(I was reminded of Ian McEwan who also likes to play around with the reader, as in his novel Sweet Tooth (2012) where the fact that you’re reading it tells you how it ends.)

Whatever it was that I was expecting from Horowitz, the different fonts, and information from the front and back covers, my sister’s comments, doesn’t happen. Something else happens. The book, Conway’s Magpie Murders, and the dilemma that faces Susan Ryland, when she, and you, get to page 219 of Conway’s Magpie Murders, takes Horowitz’s Magpie Murders, off in a completely different direction … or does it?

For crime buffs, this is a real and unexpected treat, although the unexpected bit turns out to be another who-done-it: two for the price of one!

Horowitz also has his tongue firmly in his cheek – and for this reason alone I j u s t might read another book of his. (Look at that smile on his face!) Susan arranges a meeting over a cup of tea with the local policeman. He gives her 15 minutes of his time but he spends almost 12 minutes of this time telling her about the reality of murder:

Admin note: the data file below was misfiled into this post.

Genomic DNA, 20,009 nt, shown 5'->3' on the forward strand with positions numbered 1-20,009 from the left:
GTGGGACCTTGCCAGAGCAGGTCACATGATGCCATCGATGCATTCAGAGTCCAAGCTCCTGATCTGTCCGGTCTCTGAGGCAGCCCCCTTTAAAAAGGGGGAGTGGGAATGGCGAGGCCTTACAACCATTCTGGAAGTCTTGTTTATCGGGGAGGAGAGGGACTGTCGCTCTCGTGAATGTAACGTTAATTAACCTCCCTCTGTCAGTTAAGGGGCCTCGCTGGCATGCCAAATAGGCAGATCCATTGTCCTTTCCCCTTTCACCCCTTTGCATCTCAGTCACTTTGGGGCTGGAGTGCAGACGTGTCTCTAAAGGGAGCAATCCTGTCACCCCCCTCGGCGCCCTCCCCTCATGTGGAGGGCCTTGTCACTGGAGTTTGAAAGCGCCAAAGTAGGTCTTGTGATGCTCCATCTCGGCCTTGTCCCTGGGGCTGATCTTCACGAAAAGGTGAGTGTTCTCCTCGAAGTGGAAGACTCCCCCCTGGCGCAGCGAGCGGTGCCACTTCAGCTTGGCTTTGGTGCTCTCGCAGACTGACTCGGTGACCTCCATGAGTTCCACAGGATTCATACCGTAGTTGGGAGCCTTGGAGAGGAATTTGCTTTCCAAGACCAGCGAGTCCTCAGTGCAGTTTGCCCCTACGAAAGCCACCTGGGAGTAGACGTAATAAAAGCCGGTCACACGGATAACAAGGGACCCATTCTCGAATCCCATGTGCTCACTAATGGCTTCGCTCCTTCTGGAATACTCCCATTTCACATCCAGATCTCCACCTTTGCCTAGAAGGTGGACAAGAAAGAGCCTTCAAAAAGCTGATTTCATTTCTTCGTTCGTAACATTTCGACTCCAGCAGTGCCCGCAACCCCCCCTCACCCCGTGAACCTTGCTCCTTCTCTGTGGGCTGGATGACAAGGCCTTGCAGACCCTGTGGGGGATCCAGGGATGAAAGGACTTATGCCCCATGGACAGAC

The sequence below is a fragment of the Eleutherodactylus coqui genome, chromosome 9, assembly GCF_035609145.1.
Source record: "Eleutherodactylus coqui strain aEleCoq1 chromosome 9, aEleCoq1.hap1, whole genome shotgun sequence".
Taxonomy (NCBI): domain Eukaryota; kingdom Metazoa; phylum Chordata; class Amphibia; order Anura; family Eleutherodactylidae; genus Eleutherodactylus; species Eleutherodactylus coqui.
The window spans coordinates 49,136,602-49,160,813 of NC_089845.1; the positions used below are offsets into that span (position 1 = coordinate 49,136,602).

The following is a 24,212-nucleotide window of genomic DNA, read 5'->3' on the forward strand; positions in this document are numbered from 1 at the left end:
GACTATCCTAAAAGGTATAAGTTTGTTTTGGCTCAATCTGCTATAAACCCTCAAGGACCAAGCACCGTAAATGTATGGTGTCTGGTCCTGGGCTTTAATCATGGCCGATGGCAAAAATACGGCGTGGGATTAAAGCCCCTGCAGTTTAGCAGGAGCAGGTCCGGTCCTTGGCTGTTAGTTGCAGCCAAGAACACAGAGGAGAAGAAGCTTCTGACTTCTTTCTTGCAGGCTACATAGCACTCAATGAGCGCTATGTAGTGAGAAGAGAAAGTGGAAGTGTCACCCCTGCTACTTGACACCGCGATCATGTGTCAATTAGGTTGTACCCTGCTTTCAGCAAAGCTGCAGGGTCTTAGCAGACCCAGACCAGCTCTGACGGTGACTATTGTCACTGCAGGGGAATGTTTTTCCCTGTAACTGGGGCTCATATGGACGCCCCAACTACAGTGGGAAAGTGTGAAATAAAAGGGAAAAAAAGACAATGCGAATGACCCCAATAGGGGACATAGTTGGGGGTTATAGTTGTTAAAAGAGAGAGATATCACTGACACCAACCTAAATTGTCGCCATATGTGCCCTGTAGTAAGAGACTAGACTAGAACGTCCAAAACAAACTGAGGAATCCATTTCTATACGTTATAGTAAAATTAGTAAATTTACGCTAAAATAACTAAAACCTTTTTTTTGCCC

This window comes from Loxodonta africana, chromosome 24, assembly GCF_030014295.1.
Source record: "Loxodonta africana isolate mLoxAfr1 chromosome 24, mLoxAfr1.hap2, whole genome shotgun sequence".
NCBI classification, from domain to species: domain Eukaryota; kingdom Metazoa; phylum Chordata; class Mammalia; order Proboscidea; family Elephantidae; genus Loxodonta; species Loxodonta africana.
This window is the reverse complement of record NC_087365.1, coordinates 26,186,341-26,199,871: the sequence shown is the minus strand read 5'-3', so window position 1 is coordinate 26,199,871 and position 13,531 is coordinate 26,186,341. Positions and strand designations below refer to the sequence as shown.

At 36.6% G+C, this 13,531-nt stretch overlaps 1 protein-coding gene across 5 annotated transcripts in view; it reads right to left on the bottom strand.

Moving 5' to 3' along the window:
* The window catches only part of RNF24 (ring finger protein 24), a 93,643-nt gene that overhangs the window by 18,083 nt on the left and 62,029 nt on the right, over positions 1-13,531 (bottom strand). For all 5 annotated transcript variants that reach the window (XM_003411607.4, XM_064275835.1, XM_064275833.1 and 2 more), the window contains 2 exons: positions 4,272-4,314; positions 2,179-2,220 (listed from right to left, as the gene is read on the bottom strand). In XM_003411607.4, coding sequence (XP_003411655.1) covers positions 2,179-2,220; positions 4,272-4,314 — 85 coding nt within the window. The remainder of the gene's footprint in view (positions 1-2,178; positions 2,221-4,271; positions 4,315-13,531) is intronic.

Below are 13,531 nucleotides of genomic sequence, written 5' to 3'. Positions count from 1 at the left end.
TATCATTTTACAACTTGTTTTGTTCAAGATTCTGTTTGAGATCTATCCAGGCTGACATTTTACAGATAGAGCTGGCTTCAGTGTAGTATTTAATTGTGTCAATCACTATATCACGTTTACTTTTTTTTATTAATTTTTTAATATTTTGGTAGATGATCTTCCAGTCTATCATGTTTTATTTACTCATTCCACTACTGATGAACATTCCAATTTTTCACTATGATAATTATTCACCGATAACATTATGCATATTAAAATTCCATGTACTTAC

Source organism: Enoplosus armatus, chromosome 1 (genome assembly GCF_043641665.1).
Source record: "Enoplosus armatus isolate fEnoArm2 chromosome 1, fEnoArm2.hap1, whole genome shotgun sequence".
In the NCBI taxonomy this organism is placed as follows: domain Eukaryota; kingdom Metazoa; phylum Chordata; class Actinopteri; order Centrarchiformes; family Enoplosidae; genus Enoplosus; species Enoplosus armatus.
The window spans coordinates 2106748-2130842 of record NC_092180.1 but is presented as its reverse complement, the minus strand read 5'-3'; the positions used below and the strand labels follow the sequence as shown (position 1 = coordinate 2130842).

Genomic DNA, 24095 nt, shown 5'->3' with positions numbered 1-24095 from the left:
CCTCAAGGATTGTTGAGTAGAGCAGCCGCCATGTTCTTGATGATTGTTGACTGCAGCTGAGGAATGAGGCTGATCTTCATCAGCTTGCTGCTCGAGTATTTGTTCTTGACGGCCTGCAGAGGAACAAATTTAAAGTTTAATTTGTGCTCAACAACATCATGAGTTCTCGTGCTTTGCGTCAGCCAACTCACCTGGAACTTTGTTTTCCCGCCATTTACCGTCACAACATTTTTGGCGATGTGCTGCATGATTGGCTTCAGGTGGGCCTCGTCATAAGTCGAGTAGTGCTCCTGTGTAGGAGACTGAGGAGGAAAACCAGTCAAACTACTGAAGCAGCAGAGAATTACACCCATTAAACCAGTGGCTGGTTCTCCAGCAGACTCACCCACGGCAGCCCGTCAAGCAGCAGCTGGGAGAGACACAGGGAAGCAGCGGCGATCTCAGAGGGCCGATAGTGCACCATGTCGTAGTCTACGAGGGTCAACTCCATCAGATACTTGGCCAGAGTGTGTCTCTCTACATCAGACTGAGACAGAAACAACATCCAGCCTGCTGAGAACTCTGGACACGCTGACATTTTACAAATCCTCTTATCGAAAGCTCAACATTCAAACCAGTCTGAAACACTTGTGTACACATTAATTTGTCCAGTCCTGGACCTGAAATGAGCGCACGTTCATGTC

All the murderers I’ve met have been thick as shit. Not clever people. Not posh or upper class. Thick as shit. And you know how we catch them? We don’t ask them clever questions and work out that they don’t have an alibi, that they weren’t actually where they were meant to be. We catch them on CCTV. Half the time they leave their DNA all over the crime scene. Or they confess. Maybe one day you should publish the truth although I’m telling you, nobody would want to read it … if you want my advice, you’ll go back to London and forget it. Thanks for the tea.

If you read who-done-its, read this one, if you haven’t already.

Here, at the end of my blog I usually supply links to interesting videos of, or about, the writer and/or their book, to compliment what I have written. But not this time. Too much information would give away the surprises.

However, I will tell you where you can buy it. Here.

Released this year is another Susan Ryeland mystery: Moonflower Murders (Magpie Murders 2). He loves alliteration.

A History of Loneliness by John Boyne

Irish writer, John Boyne.

When you are born into a Judeo-Christian society you are a product of that society whether you subscribe to the belief system or not, and that goes for all societies that have a belief system at their core.